Ah, it is a new year! Time to set new goals! Looking back at 2017, I am proud to say that I have kept one goal every single day. A real success story. But the point of sharing my story isn’t to show you how to keep your goals (as you shall see, I don’t deserve much credit here). The point is to illustrate why we avoid setting goals in the first place.

My 2017 goal was to straighten my teeth. So, I went to the Orthodontist and asked him what it would take for an old guy like me to accomplish this. After my exam, he sat me down and answered my questions: ‘Yes, adults do get braces and yes, it will work’. ‘Yes, your particular dental (mis)arrangement is a candidate for braces’.  And finally, ‘Here’s how long your treatment might be – give or take a month or two’.

I sat there quietly. They had given me all the information. They had been nice and respectful about it too.  Now, they were awaiting my decision. I looked up at the TV screen displaying the unflattering pictures of my stretched-out mouth and crowded smile. I ran my tongue across my front teeth. I adjusted myself in my seat. I was hesitating, but not because I was weighing the pros and cons of the end result. My hesitation originated somewhere more visceral. I was really thinking, “What would people say (and think) about me when they see me with braces?”

In short, I was afraid.

Thus my point, fear is the main reason we hesitate to set goals. Fear keeps us from committing, not primarily laziness or lack of know-how, but fear. It is also the main reason we fail at keeping our goals. Fear of pain. Fear of failing. Fear of succeeding.

As I said, this one goal, I have kept since my braces were installed last April – that’s nine months of staying power. OK… OK…I admit it’s not hard to stick with your goals if they are cemented to your teeth. So I guess I don’t get much credit for perseverance. However, I have had to face my fears. If I could have easily taken the braces on and off, I might have caved. But since I couldn’t, my braces have offered me the experience of daily confronting my anxiety of what people think, of how I look (particularly when eating), and wondering if I am just a foolish old man.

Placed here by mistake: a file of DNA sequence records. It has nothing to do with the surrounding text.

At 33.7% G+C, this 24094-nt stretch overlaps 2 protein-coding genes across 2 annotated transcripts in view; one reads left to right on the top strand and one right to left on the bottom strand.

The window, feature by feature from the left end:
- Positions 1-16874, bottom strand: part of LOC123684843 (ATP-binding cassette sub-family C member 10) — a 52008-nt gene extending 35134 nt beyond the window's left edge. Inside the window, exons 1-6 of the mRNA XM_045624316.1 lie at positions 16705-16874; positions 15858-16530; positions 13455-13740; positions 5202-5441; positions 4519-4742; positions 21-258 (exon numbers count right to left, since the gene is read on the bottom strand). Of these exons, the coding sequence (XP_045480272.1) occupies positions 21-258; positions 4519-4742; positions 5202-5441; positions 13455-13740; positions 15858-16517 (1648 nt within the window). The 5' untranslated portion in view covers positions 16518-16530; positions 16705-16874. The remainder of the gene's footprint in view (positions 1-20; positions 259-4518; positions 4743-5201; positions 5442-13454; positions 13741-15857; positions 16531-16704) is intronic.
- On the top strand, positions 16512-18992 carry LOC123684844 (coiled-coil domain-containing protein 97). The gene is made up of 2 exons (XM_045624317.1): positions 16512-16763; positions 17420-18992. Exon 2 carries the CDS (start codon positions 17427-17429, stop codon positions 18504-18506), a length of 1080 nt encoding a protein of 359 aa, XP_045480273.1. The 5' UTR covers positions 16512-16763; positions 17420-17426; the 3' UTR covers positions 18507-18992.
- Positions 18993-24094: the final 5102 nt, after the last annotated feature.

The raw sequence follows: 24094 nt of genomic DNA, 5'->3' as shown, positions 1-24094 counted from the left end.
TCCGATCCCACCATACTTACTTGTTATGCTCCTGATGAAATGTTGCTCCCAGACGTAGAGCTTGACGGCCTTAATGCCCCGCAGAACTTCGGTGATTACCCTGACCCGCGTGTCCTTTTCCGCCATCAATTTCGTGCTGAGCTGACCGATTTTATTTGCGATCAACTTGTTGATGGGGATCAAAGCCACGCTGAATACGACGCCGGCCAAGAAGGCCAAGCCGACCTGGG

When it is all over, I don’t know whether I will decide that getting adult braces was noble or vain, worthwhile or a waste. But halfway through the process, I already know that the unintended benefit of my braces is that they have forced me to face my fears. And when you face your fears, there are all sorts of benefits. For example, I am learning that, lo and behold, these fears won’t kill me. I am learning that facing one kind of fear helps you face other kinds too. Imagine that, an adult can still learn to face their fear. And I am learning that beyond the fear is the person that God made me to be. He is helping me to push beyond my anxieties to become that person.

There are all sorts of things I don’t try because I am afraid. Anxieties control my choices. I say ‘yes’ to this request, because I am afraid of disappointing someone. I say ‘no’ to that opportunity, because I am afraid of disappointing myself. I don’t choose healthy because I fear the small discomfort. I don’t choose a rewarding challenge because I fear failure. When I see my choices like this, I realize that my values and dreams aren’t directing my life, but my fears are. And these fears reduce me to a small-minded person that I never thought I would become.

So my cemented-on-braces have forced me to face my stuck-on-fears. And facing my fears has taught me that although I might suffer here or there, I can survive that and live to be someone different. If I want too, I can choose a different path. I don’t have to live in servitude to fear (real or imagined); I can live serving God. 

So when you sit down this year to make goals, know that you are facing your fear – be brave. Be brave, trust God to take you back to the real person you are.

 

 

Roger Edwards joined The Barnabas Center in 1991. He works with both with individuals and couples, helping people confess their need and embrace their available choices to lead healthier lives. Roger also teaches and leads discussion groups and retreats applying the Gospel to everyday life. He is a licensed professional counselor (LPC), holds a master’s degree in biblical counseling from Grace Theological Seminary in Indiana and earned a bachelor’s degree in engineering from the University of North Carolina at Charlotte. He is married to Jean and they have seven children and nine grandchildren.

 

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